Prince Edward to unveil WW1 Liverpool Pals memorial
A memorial to the Liverpool Pals who served during World War One will be unveiled by Prince Edward on 31 August.
It follows a three-year campaign by the Liverpool Pals Memorial Fund to create a permanent tribute to remember the men and boys who volunteered.
The £85,000 frieze was designed by Liverpool sculptor Tom Murphy, whose other works include a statue to former Liverpool FC manager Bill Shankly.
It will be revealed at Lime Street railway station at 11:30 BST.
Later that day there will be a re-enactment of the Liverpool Pals signing up to answer Lord Derby's call for recruits 100 years to the day it happened.
Retired Lt Col Anthony Hollingsworth, chairman of the Liverpool Pals Memorial Fund, said: "It will allow everybody to share the proud history of the Liverpool Pals, who were the first of all the famous Pals battalions and the last to be stood down."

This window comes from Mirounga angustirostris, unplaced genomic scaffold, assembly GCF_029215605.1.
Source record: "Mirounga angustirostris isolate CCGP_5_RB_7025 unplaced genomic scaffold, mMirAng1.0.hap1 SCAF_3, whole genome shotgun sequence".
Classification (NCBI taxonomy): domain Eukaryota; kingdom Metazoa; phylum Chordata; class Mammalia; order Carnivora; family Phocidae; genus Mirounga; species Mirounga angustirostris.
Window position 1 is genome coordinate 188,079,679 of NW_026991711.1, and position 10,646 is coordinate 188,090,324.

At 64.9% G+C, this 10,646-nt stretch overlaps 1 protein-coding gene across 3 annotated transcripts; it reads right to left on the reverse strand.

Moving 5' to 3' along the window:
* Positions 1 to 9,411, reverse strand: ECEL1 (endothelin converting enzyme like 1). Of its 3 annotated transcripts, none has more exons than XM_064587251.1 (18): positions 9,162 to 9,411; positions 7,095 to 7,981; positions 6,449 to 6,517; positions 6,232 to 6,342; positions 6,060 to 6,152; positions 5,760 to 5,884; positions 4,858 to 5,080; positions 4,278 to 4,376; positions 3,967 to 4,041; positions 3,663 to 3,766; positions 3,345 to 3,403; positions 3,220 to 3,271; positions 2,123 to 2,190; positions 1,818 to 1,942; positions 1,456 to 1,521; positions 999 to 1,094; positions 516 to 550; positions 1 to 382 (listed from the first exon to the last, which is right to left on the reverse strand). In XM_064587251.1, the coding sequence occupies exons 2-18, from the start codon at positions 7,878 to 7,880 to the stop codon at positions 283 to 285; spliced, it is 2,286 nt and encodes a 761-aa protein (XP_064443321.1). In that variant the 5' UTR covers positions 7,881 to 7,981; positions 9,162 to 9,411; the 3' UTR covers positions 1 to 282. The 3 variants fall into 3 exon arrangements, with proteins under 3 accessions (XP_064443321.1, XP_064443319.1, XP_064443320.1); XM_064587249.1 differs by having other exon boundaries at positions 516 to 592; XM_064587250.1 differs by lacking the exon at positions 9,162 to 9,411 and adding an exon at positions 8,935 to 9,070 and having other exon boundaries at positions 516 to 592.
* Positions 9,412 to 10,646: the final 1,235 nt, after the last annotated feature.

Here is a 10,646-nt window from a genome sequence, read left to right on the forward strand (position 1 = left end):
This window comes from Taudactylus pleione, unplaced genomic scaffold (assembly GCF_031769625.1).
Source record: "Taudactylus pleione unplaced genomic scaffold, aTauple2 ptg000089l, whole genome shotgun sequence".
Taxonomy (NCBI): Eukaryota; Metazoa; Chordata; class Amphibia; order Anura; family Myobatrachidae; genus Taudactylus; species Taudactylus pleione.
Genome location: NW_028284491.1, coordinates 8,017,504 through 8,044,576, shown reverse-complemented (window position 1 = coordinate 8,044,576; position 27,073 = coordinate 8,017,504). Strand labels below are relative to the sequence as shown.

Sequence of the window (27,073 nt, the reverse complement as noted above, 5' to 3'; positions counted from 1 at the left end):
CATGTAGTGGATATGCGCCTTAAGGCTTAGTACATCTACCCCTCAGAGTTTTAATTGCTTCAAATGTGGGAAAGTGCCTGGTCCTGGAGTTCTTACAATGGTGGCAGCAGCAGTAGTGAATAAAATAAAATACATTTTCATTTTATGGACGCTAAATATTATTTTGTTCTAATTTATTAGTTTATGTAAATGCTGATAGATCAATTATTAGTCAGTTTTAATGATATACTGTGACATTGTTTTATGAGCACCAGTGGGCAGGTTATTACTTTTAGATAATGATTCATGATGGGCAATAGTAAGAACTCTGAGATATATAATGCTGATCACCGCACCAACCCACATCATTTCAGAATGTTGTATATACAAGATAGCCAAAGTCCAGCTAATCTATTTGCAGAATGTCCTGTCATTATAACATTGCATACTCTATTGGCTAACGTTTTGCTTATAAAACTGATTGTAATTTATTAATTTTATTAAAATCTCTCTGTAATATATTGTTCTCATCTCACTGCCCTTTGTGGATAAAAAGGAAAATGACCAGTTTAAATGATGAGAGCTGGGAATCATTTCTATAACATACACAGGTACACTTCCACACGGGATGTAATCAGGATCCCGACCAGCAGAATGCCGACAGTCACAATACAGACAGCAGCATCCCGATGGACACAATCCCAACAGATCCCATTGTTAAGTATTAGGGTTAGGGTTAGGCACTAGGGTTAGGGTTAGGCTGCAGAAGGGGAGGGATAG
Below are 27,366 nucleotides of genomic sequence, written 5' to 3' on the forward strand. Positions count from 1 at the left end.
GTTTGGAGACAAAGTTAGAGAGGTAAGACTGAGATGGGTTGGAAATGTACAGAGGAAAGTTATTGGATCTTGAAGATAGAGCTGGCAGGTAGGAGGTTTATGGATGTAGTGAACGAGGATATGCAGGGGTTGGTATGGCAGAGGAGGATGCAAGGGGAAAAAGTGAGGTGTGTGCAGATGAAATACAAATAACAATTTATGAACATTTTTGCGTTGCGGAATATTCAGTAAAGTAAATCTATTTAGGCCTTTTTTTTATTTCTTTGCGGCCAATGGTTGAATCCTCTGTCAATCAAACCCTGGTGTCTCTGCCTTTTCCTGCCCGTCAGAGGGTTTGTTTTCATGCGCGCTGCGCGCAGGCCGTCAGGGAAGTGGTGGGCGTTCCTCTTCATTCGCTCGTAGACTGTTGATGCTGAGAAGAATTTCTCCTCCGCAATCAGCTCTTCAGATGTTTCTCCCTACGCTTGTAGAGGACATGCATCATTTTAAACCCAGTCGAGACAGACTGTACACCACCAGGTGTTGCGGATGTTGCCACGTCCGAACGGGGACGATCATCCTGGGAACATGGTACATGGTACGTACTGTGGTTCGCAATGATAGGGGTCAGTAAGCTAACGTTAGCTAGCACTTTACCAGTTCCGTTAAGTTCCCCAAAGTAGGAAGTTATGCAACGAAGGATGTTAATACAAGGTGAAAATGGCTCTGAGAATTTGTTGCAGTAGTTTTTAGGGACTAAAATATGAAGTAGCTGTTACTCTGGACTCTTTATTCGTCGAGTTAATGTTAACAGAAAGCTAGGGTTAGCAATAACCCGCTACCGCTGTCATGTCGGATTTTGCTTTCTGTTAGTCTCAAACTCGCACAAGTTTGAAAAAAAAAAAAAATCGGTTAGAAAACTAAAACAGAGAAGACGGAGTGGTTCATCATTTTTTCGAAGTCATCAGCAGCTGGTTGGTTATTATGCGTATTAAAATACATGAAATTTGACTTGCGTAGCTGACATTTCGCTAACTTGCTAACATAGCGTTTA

The memorial tells the story of the Liverpool Pals through a series of dramatic images, from their formation through to their farewells, scenes from the battlefield, their return from war and the commemoration this year.
In 1914 Lord Kitchener issued his first call to arms for 100,000 volunteers, aged between 19 and 30 to enlist in the army.
Gen Henry Rawlinson initially suggested that men would be more willing to join up if they could serve with people they already knew. Lord Derby was the first to test the idea in Liverpool.
Liverpool's success prompted other towns to form units, with civic pride and community spirit driving a competition to raise the highest numbers.